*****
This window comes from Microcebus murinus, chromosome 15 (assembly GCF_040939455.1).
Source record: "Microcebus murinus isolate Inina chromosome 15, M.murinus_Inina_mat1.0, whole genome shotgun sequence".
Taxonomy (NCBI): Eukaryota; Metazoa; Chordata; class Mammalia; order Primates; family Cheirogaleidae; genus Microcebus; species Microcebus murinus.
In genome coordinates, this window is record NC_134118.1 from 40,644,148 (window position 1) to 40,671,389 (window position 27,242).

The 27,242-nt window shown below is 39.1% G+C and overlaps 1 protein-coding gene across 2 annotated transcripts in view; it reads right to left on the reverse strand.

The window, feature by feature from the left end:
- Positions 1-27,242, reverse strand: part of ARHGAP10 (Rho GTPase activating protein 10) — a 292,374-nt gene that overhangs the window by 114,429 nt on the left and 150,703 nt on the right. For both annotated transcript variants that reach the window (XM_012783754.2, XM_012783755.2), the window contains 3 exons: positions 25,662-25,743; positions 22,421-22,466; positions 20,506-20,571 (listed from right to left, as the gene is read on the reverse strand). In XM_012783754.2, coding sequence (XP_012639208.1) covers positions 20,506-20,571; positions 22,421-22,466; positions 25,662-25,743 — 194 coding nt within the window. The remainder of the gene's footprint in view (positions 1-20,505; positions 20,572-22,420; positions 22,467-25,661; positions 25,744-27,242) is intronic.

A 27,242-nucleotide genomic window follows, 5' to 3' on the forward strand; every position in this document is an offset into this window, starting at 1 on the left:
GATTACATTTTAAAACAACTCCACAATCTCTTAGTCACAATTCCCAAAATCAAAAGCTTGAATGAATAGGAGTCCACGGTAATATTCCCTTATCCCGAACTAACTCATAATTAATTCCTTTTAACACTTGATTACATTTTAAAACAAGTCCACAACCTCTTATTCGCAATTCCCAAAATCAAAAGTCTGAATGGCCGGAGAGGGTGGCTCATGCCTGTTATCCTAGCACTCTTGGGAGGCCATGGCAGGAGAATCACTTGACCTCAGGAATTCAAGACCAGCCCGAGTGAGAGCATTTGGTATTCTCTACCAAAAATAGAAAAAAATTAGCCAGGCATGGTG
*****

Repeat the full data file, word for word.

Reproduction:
This window comes from Microcebus murinus, chromosome 15 (assembly GCF_040939455.1).
Source record: "Microcebus murinus isolate Inina chromosome 15, M.murinus_Inina_mat1.0, whole genome shotgun sequence".
Taxonomy (NCBI): Eukaryota; Metazoa; Chordata; class Mammalia; order Primates; family Cheirogaleidae; genus Microcebus; species Microcebus murinus.
In genome coordinates, this window is record NC_134118.1 from 40,644,148 (window position 1) to 40,671,389 (window position 27,242).

The 27,242-nt window shown below is 39.1% G+C and overlaps 1 protein-coding gene across 2 annotated transcripts in view; it reads right to left on the reverse strand.

The window, feature by feature from the left end:
- Positions 1-27,242, reverse strand: part of ARHGAP10 (Rho GTPase activating protein 10) — a 292,374-nt gene that overhangs the window by 114,429 nt on the left and 150,703 nt on the right. For both annotated transcript variants that reach the window (XM_012783754.2, XM_012783755.2), the window contains 3 exons: positions 25,662-25,743; positions 22,421-22,466; positions 20,506-20,571 (listed from right to left, as the gene is read on the reverse strand). In XM_012783754.2, coding sequence (XP_012639208.1) covers positions 20,506-20,571; positions 22,421-22,466; positions 25,662-25,743 — 194 coding nt within the window. The remainder of the gene's footprint in view (positions 1-20,505; positions 20,572-22,420; positions 22,467-25,661; positions 25,744-27,242) is intronic.

A 27,242-nucleotide genomic window follows, 5' to 3' on the forward strand; every position in this document is an offset into this window, starting at 1 on the left:
GATTACATTTTAAAACAACTCCACAATCTCTTAGTCACAATTCCCAAAATCAAAAGCTTGAATGAATAGGAGTCCACGGTAATATTCCCTTATCCCGAACTAACTCATAATTAATTCCTTTTAACACTTGATTACATTTTAAAACAAGTCCACAACCTCTTATTCGCAATTCCCAAAATCAAAAGTCTGAATGGCCGGAGAGGGTGGCTCATGCCTGTTATCCTAGCACTCTTGGGAGGCCATGGCAGGAGAATCACTTGACCTCAGGAATTCAAGACCAGCCCGAGTGAGAGCATTTGGTATTCTCTACCAAAAATAGAAAAAAATTAGCCAGGCATGGTG